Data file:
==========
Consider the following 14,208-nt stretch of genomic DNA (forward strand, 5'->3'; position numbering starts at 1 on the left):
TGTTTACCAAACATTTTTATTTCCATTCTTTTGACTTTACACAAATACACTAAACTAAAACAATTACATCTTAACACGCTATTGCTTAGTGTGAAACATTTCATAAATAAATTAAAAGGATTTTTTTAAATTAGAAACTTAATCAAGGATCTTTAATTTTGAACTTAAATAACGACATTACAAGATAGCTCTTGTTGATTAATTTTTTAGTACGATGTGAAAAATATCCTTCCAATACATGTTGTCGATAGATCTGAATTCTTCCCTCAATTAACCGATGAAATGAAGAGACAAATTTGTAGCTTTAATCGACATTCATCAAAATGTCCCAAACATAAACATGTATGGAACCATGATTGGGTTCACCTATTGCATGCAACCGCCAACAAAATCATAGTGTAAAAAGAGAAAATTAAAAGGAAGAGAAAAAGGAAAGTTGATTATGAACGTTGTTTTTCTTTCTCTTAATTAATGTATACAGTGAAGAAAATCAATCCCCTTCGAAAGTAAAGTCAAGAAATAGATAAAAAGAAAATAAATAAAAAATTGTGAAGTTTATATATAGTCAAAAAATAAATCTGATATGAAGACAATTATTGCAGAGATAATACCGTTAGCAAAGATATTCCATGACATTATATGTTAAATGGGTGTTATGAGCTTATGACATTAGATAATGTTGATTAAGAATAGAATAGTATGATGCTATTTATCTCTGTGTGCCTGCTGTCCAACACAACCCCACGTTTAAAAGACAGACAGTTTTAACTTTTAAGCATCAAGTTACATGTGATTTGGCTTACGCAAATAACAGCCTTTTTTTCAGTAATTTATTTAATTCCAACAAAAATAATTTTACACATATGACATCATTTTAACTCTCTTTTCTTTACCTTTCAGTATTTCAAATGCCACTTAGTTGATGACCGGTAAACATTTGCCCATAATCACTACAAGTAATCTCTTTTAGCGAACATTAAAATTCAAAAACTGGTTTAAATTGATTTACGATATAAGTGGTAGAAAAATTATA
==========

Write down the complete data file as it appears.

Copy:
Consider the following 14,208-nt stretch of genomic DNA (forward strand, 5'->3'; position numbering starts at 1 on the left):
TGTTTACCAAACATTTTTATTTCCATTCTTTTGACTTTACACAAATACACTAAACTAAAACAATTACATCTTAACACGCTATTGCTTAGTGTGAAACATTTCATAAATAAATTAAAAGGATTTTTTTAAATTAGAAACTTAATCAAGGATCTTTAATTTTGAACTTAAATAACGACATTACAAGATAGCTCTTGTTGATTAATTTTTTAGTACGATGTGAAAAATATCCTTCCAATACATGTTGTCGATAGATCTGAATTCTTCCCTCAATTAACCGATGAAATGAAGAGACAAATTTGTAGCTTTAATCGACATTCATCAAAATGTCCCAAACATAAACATGTATGGAACCATGATTGGGTTCACCTATTGCATGCAACCGCCAACAAAATCATAGTGTAAAAAGAGAAAATTAAAAGGAAGAGAAAAAGGAAAGTTGATTATGAACGTTGTTTTTCTTTCTCTTAATTAATGTATACAGTGAAGAAAATCAATCCCCTTCGAAAGTAAAGTCAAGAAATAGATAAAAAGAAAATAAATAAAAAATTGTGAAGTTTATATATAGTCAAAAAATAAATCTGATATGAAGACAATTATTGCAGAGATAATACCGTTAGCAAAGATATTCCATGACATTATATGTTAAATGGGTGTTATGAGCTTATGACATTAGATAATGTTGATTAAGAATAGAATAGTATGATGCTATTTATCTCTGTGTGCCTGCTGTCCAACACAACCCCACGTTTAAAAGACAGACAGTTTTAACTTTTAAGCATCAAGTTACATGTGATTTGGCTTACGCAAATAACAGCCTTTTTTTCAGTAATTTATTTAATTCCAACAAAAATAATTTTACACATATGACATCATTTTAACTCTCTTTTCTTTACCTTTCAGTATTTCAAATGCCACTTAGTTGATGACCGGTAAACATTTGCCCATAATCACTACAAGTAATCTCTTTTAGCGAACATTAAAATTCAAAAACTGGTTTAAATTGATTTACGATATAAGTGGTAGAAAAATTATA